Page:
An anonymous letter sent to police about the disappearance of a Melbourne mother-of-three is believed to have been sent by someone who holds the key to solving the murder mystery.
Kath Bergamin, 37, disappeared without a trace from her Wangaratta home on August 18, 2002.
A figure eight of duct tape, which police believe was used to restrain Ms Bergamin, was found on her pillow in her bedroom after she vanished, reports news.com.au.
Her body was never found but a coroner later concluded she was abducted and murdered. It was not determined who had killed her. At the time, police suspected Kath's estranged husband John — who she had split from prior to her disappearance — was involved. But they couldn't prove it.
A string of other leads resulted in dead ends. Until an anonymous letter with information about Ms Bergamin's murder was last year sent to police — 16 years after she vanished.
On Friday, police launched a fresh appeal for the author of the letter received by authorities in March 2017 — with "very specific information about Kath's murder, including who was involved" — to come forward.
Officer in charge of the missing persons squad, Detective Inspector Andrew Stamper, said he was reasonably confident the letter, which has a barely visible 'BE' followed by a series of illegible numbers written on it, was sent from Bendigo, Benalla, or the areas in between, the Bendigo Advertiser reported.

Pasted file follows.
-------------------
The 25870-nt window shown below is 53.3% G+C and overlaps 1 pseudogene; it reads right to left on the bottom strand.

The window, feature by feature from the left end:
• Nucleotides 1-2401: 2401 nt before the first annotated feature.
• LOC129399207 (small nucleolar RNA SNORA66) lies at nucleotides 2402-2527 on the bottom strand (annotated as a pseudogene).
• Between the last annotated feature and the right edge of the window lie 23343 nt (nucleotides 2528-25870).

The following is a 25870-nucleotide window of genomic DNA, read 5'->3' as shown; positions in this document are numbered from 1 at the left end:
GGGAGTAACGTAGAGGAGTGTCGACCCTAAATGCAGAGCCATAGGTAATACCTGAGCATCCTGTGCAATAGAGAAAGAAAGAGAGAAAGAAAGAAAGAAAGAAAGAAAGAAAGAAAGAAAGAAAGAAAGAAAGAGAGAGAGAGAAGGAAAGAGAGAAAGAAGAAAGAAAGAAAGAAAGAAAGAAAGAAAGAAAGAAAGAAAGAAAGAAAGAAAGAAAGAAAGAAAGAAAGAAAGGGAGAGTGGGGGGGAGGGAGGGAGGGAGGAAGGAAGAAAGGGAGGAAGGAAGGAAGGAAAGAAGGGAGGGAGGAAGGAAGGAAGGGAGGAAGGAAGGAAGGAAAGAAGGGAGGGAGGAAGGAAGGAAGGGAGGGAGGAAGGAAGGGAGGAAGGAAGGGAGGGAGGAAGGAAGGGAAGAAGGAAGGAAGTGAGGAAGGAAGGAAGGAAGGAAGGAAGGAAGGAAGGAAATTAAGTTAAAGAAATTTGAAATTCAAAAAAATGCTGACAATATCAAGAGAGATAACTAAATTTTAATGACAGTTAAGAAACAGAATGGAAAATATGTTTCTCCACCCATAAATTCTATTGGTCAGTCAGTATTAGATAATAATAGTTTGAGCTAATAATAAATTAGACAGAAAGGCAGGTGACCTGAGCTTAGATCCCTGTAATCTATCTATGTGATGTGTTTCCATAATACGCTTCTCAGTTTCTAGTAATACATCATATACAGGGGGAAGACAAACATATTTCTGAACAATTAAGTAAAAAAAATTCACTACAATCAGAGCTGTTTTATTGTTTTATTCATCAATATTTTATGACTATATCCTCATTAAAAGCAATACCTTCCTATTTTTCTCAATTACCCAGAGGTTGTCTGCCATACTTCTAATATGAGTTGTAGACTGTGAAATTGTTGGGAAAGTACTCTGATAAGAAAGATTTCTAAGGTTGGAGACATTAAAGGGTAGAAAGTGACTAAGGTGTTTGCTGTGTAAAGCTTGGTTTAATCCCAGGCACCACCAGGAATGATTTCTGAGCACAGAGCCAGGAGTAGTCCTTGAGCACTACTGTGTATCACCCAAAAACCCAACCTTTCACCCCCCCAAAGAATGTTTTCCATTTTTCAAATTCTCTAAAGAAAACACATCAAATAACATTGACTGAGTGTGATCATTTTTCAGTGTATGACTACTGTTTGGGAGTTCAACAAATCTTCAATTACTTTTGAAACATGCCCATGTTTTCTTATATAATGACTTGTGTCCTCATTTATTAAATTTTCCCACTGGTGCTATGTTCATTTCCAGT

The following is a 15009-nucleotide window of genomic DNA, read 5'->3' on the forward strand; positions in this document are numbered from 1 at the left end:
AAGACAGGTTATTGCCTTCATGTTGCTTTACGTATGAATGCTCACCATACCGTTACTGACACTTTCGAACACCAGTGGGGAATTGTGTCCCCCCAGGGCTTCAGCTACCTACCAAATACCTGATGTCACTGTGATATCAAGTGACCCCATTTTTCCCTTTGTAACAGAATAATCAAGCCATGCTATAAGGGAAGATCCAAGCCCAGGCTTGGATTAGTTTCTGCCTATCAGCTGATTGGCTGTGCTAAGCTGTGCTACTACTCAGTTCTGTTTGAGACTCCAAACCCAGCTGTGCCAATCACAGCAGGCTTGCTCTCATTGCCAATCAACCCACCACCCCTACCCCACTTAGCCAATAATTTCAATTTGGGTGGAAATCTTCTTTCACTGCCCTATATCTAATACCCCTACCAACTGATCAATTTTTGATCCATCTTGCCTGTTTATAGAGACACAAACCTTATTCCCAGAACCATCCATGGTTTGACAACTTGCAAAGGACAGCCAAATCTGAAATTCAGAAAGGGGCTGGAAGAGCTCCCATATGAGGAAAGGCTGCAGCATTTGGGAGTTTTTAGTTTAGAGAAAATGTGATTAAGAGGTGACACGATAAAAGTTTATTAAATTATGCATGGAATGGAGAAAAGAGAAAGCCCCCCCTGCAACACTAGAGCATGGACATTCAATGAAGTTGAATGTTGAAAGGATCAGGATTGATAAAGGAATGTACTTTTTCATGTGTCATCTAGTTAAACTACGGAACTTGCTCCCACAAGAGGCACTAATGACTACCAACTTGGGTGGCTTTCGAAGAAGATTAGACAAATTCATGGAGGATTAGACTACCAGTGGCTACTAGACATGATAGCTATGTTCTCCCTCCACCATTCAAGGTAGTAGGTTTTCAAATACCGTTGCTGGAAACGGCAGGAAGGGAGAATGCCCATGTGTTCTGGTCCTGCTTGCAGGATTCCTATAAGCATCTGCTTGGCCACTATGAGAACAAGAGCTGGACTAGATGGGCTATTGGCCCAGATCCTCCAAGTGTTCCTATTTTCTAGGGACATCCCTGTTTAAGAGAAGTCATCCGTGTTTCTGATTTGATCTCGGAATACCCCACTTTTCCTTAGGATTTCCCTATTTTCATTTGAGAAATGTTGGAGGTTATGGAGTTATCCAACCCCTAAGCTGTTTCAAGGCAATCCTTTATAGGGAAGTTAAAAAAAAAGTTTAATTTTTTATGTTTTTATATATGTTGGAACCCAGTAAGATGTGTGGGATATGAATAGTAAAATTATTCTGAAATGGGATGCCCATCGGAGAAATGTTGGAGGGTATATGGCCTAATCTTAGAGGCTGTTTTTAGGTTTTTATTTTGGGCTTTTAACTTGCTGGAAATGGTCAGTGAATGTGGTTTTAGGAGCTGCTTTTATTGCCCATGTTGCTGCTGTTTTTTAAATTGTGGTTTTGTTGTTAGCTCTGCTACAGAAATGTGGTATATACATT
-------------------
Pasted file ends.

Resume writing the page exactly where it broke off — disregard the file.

"This letter tells us that there are people out there that know she is dead, know who killed her and know where she is and it's troubling them," he said in a press conference.
"I think that the weight of their knowledge of this matter is weighing on them significantly and they'll want to get it off their chest and that can be a very difficult process."
Missing persons squad boss Tim Day last year confirmed there was "material in the letter that suggests they have either been told what happened to Kath or they were there when she was taken", the Herald Sun reported.
Ms Bergamin fled from the family home in Upper King River Rd, Cheshunt, on May 29, 2002, and sought an intervention order against her husband. Her children stayed with him.
She commenced legal proceedings to get financial support from her husband — and a share of the family business and farm — in mid-August 2002.
She disappeared just a few days later. Police charged Mr Bergamin in 2004 with murdering his wife, but the charge was later dropped following legal advice from the Director of Public Prosecutions.
A $1 million reward remains on offer for information that solves the case.